Automating a process means that that a task will be accurately performed the way you set it up to do. And if you're using automation tools that don't require coding, you can easily make changes to the automation to fit what you need.
Most Mac automators automate because we simply think and expect the computer and software to do things for us, instead of us doing it all. If you're old enough to have typed on a manual typewriter, you can appreciate the power and time saved using a computer to type.
Whenever I perform a tasks more than three times, I immediately stop and try to figure out a way to automate that task.
I get a kick out of using Keyboard Maestro's Recorder feature to replay temporary automations for tasks that don't necessarily need permanent dedicated macro. The Recorder records my manual steps in a process, and I simply hit an assigned hotkey to play the process back as many times as I need it.
Here's a video to explain that process.
A workflow is a series of steps that you take to accomplish a task or project. The more you use the workflow, the more efficient your work becomes.
I document my workflows in the form of a checklists, particularly tasks and projects that I don't perform on a daily or weekly basis. And I constantly look for ways to automate my workflows, even if it just setting up an automated recurring reminders in my 2Do application. The more I can automate, the more efficient I can be in the work I do.
I create a new automation nearly everyday, and though I realize that not all Mac users get a kick of out taking the time to create geeky automations, creating and running an automation, especially for tasks that you previously performed manually, is very fun and pleasing to watch. You'll be amazed how an automation can perform an action in a second or less, when it took you several clicks and hand movements.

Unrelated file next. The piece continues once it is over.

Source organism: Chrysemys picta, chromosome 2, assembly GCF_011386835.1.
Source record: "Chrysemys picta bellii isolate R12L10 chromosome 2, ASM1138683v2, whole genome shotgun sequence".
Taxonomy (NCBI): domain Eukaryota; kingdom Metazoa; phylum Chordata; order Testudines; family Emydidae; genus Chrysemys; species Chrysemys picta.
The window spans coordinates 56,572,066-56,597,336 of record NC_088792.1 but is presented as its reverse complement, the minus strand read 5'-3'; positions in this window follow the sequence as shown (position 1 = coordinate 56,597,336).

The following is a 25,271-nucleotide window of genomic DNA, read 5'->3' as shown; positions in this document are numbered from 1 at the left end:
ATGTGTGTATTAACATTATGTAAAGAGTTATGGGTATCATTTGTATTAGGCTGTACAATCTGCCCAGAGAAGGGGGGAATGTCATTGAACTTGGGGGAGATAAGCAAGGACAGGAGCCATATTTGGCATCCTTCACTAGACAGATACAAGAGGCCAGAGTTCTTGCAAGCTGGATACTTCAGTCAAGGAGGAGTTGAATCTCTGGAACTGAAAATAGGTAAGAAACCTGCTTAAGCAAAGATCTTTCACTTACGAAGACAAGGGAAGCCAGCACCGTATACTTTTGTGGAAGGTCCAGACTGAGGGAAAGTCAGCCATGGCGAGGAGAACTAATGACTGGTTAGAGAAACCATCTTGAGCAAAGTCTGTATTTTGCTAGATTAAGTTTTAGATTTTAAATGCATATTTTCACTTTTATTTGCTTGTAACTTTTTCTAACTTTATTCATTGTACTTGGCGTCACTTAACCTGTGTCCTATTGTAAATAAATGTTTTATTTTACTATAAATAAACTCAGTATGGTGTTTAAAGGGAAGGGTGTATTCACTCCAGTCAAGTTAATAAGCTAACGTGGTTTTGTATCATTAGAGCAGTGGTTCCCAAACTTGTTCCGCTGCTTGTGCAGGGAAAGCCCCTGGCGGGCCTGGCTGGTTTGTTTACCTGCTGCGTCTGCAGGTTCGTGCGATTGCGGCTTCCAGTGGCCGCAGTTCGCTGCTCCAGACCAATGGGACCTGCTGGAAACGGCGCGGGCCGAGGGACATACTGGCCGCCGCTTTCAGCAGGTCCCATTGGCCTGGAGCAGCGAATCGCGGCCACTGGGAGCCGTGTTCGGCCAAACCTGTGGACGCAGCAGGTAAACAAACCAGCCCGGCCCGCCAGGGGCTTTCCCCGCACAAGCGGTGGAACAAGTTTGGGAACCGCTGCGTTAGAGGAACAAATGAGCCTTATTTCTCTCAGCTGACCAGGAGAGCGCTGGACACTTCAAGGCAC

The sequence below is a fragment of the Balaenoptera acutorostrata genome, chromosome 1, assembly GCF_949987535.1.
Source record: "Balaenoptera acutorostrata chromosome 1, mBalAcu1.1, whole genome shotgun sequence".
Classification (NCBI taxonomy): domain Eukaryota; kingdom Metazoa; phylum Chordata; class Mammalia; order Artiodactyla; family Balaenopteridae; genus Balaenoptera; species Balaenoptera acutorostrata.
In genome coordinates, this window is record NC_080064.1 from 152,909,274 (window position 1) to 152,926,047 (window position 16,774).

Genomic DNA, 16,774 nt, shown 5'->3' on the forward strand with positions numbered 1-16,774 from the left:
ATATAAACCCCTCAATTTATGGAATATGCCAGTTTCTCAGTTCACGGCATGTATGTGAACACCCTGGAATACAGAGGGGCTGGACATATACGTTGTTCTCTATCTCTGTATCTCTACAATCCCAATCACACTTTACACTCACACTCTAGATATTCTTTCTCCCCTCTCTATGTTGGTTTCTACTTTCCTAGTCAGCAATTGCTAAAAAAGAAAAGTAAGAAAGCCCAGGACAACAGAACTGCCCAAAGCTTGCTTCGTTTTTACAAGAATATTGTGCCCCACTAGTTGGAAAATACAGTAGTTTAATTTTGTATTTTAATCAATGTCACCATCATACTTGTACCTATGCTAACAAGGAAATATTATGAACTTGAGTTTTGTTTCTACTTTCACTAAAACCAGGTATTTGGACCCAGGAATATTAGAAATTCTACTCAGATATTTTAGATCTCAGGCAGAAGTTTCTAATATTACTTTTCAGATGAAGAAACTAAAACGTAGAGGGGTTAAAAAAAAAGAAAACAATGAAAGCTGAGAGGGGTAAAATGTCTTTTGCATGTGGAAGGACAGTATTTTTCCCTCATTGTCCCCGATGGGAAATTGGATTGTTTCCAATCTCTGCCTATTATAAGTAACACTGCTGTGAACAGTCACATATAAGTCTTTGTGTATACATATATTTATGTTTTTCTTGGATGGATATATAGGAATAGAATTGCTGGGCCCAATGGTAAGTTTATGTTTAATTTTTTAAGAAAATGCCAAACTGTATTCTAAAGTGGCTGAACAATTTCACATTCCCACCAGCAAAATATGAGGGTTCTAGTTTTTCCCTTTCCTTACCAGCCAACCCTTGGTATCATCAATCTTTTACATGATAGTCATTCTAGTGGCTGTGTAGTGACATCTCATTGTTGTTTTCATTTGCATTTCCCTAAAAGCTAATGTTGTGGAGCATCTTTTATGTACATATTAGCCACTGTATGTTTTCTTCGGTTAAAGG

My wife for example finally tried voice dictation in order to produce a PowerPoint presentation that required lots of typing. Her eyes lit up the first time she voice dictated a couple of paragraphs into a text box. She ended up completing the presentation in half the time because she didn't have to manually type all the text.
If you use your Mac for business purposes, automating tasks may actually save money – particularly if the work you do is tied directly to the task you have to perform on your computer.
The key to using automations is to make them a part of your workflows.
[Tweet “Here's 8 powerful reasons you should be automating tasks on your Mac.”]
Automation is not always perfect, and unfortunately no automation tool can telepathically read your mind. Automation does require some preparation time, and you may have to revise an automation until it works the way you want.
However, you will find the automation applications I write about for this site can be learned and applied for nearly the Mac tasks you do on a daily basis.
I hope this article helps you to see why Mac automation is important. I invite you to check out my other introductory article, 20 Questions Mac Users Should Ask While at Their Computer to get some more ideas of the type of tasks you could be automating on your Mac.
Also, subscribe to this blog site so that you will receive updates in your email about new articles, online webinars, and other resources I'm planning for this year.